View Full Version : [ubuntu] Checking if computer is compromised?

February 5th, 2010, 05:59 PM
I run Ubuntu 9.04 and was recently told by my university that my computer is massively port scanning the network.
I am interesting in learning more about figuring out what is happening to stop it, but I am lost at where to begin. What steps should I take (or files to look at) to figure out what is happening?

February 5th, 2010, 06:05 PM
You could start by typing netstat into a terminal, this should display active connections.

February 5th, 2010, 06:21 PM
Also a simple process listing will likely show something you don't know about running - unless you've been rootkit'd. In which case none of your diagnostics will be trustworthy.

You could post this for feedback about suspicious processes,

ps afx

February 5th, 2010, 08:32 PM
I ran rkhunter and it gave some warnings saying there was outgoing traffic on port 6667 which could be indicative of a rootkit. Also, another user was created on my computer with the same uid as root (named 'slym').

Root's crontab says
'* * * * * /root/.bash/update >/dev/null 2>&1' . This directory contains a bunch of files, some created by my user, some by user 'slym'.

Netstat says that there was an established TCP connection from port 6667 on some random high numbered port.

From all of this, I assume my system has been compromised. I could go ahead and wipe my OS and restart, but I would rather learn more about why this happened. What steps would you take to figure out how this happened and possibly eliminate the damages?

February 5th, 2010, 09:13 PM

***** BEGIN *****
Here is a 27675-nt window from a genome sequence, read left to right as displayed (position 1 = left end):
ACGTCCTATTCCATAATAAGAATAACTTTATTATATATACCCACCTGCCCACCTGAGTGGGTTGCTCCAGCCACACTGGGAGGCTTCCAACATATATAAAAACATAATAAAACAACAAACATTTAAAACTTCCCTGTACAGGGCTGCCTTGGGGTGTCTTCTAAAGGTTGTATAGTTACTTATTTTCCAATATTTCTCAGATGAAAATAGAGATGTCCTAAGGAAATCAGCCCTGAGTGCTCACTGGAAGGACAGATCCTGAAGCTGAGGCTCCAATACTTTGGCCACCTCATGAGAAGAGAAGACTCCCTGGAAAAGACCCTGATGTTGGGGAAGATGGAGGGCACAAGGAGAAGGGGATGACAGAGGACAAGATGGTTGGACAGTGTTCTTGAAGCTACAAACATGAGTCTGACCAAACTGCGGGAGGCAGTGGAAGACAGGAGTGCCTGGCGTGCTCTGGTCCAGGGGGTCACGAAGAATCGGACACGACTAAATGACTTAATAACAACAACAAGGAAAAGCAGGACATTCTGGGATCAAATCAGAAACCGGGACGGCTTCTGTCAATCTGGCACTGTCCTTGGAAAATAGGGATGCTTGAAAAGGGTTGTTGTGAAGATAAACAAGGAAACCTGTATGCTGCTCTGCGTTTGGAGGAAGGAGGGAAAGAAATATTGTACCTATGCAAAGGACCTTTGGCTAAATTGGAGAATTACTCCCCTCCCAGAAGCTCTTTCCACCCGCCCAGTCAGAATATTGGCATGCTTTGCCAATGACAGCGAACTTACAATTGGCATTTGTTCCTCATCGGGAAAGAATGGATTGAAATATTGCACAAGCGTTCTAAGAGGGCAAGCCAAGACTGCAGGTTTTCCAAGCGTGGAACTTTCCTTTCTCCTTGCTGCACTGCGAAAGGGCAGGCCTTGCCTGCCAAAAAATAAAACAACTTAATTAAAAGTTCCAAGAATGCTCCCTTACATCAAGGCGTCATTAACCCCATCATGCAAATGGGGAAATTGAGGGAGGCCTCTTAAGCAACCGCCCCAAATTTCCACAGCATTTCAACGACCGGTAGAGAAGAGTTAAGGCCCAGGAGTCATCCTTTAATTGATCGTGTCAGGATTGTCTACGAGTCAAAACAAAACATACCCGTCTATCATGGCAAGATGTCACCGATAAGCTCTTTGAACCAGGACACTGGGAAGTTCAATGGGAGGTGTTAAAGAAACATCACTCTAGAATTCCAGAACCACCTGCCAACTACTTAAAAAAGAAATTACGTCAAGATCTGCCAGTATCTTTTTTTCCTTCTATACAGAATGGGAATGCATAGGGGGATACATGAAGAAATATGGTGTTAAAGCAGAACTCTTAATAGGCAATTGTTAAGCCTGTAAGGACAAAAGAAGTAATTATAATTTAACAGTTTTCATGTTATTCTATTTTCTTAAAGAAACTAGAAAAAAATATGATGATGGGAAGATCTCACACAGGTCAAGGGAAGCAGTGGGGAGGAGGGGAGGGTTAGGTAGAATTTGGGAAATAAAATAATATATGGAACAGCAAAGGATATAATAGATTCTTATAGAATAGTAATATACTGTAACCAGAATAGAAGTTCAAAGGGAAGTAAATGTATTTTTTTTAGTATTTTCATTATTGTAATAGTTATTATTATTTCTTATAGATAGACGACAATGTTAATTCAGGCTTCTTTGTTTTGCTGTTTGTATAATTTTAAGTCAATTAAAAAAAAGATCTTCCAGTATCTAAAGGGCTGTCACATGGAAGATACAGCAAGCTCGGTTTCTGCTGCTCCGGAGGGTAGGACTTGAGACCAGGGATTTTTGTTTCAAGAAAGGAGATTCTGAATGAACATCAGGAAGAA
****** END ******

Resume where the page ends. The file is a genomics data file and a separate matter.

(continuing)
That definitely sounds compromised. I would take a look at those files to see what they're doing. Perhaps image the drive for analysis later and then reinstall, but I would definitely take that computer offline immediately.

February 5th, 2010, 10:04 PM
Check the logs for indications of when this started. They may have been wiped clean but it is worth looking in case the hacker didn't cover up.

For example,

grep slym /var/log/*

may indicate first occurences or even log entries for adding the user which will help locate date/times. You may be able to find events which led to the compromise at the same time. eg. VNC use or logins. A good hacker would have covered this up but you want to check in case there are clues there. This would be a good first step.

I don't think you will be able to reverse this but you may learn something about how it happened. You will end up re-installing to be certain that the rootkit is gone. You need to know what method was used to get in if possible.

February 5th, 2010, 10:42 PM
Thank you very much for this great insight. Never though of netstat

February 5th, 2010, 11:05 PM
I checked the logs and in auth.log there are a bunch of failed ssh login attempts for user 'guest' and 'root'. I did not remember having a user 'guest', but perhaps it was there and it had a weak password. Even still, not sure how getting that password would help it get root access.

Anyway, in auth.log there are also a bunch of entries mixed in with these ssh failed login attempts (1 per minute) that look like:
CRON: pam_unix(cron:session); session opened for user guest (by uid=0).

and then a second later:
CRON: pam_unix(cron:session); session closed for user guest.

Also, there are the same for user root. Not sure what these entries mean..how could there be cron jobs if they did not have access to these accounts?

General questions:
1) is there a log file that lets me see a history of which commands a user has run?
2) is there a way to human read files like btmp/utmp/wtmp?

Thanks very much for your help so far.

February 6th, 2010, 12:04 AM
Guest may be a user created afterwards to try and ensure the ability to get back in. The log entries you list above seem to inidcate that guest either has uid=0 or that root opened a session for guest. I'm not sure which but uid=0 is the root uid.

The file .bash_history lists past commands (for each user in their home). Take a look, you may find something. I had a look at mine to see how far it went but it didn't go too far back and had no datestamps. Still, possibly could help.

Unfortunately, I'm not an expert at forensics so you really need help from someone with more experience, or perhaps you can find forensics tutorials/help online.